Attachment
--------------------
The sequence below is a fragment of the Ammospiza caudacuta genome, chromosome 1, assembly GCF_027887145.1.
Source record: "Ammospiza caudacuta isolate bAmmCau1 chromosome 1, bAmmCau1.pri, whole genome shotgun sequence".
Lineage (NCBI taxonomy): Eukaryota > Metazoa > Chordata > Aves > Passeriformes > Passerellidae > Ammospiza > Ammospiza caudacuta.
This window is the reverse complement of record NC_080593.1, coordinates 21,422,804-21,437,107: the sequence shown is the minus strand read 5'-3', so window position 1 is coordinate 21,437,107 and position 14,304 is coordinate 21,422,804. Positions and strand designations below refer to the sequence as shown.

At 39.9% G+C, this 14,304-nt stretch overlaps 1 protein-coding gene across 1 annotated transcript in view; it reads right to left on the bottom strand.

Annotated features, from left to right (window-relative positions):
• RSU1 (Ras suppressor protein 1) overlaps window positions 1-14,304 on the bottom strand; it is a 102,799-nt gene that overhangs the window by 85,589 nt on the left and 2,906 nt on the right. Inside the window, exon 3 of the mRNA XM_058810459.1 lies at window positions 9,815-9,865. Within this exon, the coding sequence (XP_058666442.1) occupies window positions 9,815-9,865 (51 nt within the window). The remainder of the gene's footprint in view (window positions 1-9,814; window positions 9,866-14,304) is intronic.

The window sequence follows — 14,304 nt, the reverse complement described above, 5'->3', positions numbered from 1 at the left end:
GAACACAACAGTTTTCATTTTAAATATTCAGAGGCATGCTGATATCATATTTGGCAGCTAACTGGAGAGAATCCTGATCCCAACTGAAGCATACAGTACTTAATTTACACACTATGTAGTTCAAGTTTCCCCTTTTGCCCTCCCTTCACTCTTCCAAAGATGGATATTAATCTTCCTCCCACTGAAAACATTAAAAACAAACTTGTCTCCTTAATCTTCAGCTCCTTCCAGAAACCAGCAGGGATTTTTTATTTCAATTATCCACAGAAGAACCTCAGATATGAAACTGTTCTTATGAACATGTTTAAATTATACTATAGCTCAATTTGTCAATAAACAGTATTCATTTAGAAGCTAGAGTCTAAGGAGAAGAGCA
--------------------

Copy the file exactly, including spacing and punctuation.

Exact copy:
The sequence below is a fragment of the Ammospiza caudacuta genome, chromosome 1, assembly GCF_027887145.1.
Source record: "Ammospiza caudacuta isolate bAmmCau1 chromosome 1, bAmmCau1.pri, whole genome shotgun sequence".
Lineage (NCBI taxonomy): Eukaryota > Metazoa > Chordata > Aves > Passeriformes > Passerellidae > Ammospiza > Ammospiza caudacuta.
This window is the reverse complement of record NC_080593.1, coordinates 21,422,804-21,437,107: the sequence shown is the minus strand read 5'-3', so window position 1 is coordinate 21,437,107 and position 14,304 is coordinate 21,422,804. Positions and strand designations below refer to the sequence as shown.

At 39.9% G+C, this 14,304-nt stretch overlaps 1 protein-coding gene across 1 annotated transcript in view; it reads right to left on the bottom strand.

Annotated features, from left to right (window-relative positions):
• RSU1 (Ras suppressor protein 1) overlaps window positions 1-14,304 on the bottom strand; it is a 102,799-nt gene that overhangs the window by 85,589 nt on the left and 2,906 nt on the right. Inside the window, exon 3 of the mRNA XM_058810459.1 lies at window positions 9,815-9,865. Within this exon, the coding sequence (XP_058666442.1) occupies window positions 9,815-9,865 (51 nt within the window). The remainder of the gene's footprint in view (window positions 1-9,814; window positions 9,866-14,304) is intronic.

The window sequence follows — 14,304 nt, the reverse complement described above, 5'->3', positions numbered from 1 at the left end:
GAACACAACAGTTTTCATTTTAAATATTCAGAGGCATGCTGATATCATATTTGGCAGCTAACTGGAGAGAATCCTGATCCCAACTGAAGCATACAGTACTTAATTTACACACTATGTAGTTCAAGTTTCCCCTTTTGCCCTCCCTTCACTCTTCCAAAGATGGATATTAATCTTCCTCCCACTGAAAACATTAAAAACAAACTTGTCTCCTTAATCTTCAGCTCCTTCCAGAAACCAGCAGGGATTTTTTATTTCAATTATCCACAGAAGAACCTCAGATATGAAACTGTTCTTATGAACATGTTTAAATTATACTATAGCTCAATTTGTCAATAAACAGTATTCATTTAGAAGCTAGAGTCTAAGGAGAAGAGCA